You couldn’t have had two more contrasting audiences converging on the Roundhouse that night. On the one hand retro-romantic-glam-punk rockers for the Dresden Dolls, on the other – well, er, could’ve been their “older, but we ain’t dead yet” folks for Mary Gauthier.
Thomm Jutz, Mary’s superbly-talented backing musician, came out and settled down to tuning his guitar. Mary soon. Thomm strums. Management pops out of the back door and goes back in. Thomm strums. Still no Mary. Ladies near me getting worried – “Don’t worry”, say I, (thinking Oh God, she’s had a run-in with the punks). Thomm strums. Finally, Mary – phew! But she’s as wired and spooked as hell by something and it’s a couple of songs before she starts to relax enough to speak to us.
Mary’s from the Deep South and Hurricane Katrina hit her and hers badly, the grief and anger plain to see in ‘Momma Louisiana’. There were more stories from Mary’s life on the road and some more new songs too. Lots of them. New album promised sometime - “it’s in the queue” – but the music business may not be playing straight with her – well, we’ll see. Wonderfully self-deprecating, Mary acknowledges she does a great line in “miserable holiday songs” – one of the latest being “Thanksgiving at the Prison” where the fine details of families queuing up to visit their loved ones includes the dignified grandma who is frisked not once, but twice: “When they’re done she wipes their touch off her dress, stands tall and walks in”.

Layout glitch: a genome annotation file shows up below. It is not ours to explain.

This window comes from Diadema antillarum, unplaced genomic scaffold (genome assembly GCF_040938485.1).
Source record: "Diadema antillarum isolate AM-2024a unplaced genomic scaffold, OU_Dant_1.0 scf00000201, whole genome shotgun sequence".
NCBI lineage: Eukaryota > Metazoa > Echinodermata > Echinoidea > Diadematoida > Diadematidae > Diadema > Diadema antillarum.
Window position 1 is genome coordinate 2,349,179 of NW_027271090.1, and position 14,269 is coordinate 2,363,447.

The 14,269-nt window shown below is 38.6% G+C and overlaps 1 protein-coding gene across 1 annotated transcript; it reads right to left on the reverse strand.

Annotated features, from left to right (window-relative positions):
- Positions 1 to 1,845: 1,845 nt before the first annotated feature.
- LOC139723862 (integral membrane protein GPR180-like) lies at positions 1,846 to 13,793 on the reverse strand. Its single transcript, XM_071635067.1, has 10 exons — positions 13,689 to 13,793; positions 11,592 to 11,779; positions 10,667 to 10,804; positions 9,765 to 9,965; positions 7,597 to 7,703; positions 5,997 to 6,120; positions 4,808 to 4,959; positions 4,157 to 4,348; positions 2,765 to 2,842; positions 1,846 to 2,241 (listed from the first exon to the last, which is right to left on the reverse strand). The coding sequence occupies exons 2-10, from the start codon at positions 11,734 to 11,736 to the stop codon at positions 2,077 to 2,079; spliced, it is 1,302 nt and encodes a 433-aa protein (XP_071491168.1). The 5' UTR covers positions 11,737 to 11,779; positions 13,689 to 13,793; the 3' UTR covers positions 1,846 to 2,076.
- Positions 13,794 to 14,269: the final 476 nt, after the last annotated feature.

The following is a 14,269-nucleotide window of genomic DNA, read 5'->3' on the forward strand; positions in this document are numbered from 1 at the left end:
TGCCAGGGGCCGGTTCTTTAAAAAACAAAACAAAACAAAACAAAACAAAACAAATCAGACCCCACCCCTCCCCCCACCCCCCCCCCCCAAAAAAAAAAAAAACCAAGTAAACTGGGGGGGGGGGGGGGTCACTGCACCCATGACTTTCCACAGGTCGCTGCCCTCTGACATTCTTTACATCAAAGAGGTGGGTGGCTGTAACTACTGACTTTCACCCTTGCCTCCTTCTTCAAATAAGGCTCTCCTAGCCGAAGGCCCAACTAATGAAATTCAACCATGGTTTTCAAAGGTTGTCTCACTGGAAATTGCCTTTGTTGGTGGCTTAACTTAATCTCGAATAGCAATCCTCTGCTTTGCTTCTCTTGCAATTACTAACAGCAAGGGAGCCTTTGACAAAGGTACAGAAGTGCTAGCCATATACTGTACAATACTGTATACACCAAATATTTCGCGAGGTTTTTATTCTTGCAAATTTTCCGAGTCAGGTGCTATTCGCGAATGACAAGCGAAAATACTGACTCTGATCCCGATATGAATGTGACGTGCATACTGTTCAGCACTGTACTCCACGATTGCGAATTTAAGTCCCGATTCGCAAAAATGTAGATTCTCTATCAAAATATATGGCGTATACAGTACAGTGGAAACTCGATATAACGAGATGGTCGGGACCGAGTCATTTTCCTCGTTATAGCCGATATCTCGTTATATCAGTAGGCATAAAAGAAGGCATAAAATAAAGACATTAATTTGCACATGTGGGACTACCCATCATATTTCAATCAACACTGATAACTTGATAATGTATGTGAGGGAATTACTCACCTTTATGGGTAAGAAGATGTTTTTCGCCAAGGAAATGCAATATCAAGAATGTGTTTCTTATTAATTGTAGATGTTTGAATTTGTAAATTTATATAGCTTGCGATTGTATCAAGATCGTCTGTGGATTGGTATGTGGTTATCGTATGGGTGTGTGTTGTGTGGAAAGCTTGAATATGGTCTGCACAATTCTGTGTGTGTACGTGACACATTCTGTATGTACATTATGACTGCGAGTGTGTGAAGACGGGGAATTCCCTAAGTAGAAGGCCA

Mary was delighted so many waited afterwards for a meet’n’greet. If she’s passing through a town near you, drop by, open your ears and listen – you won’t be disappointed. Oh yes, and Bob Dylan rates her ‘Mercy Now’ – that must please her.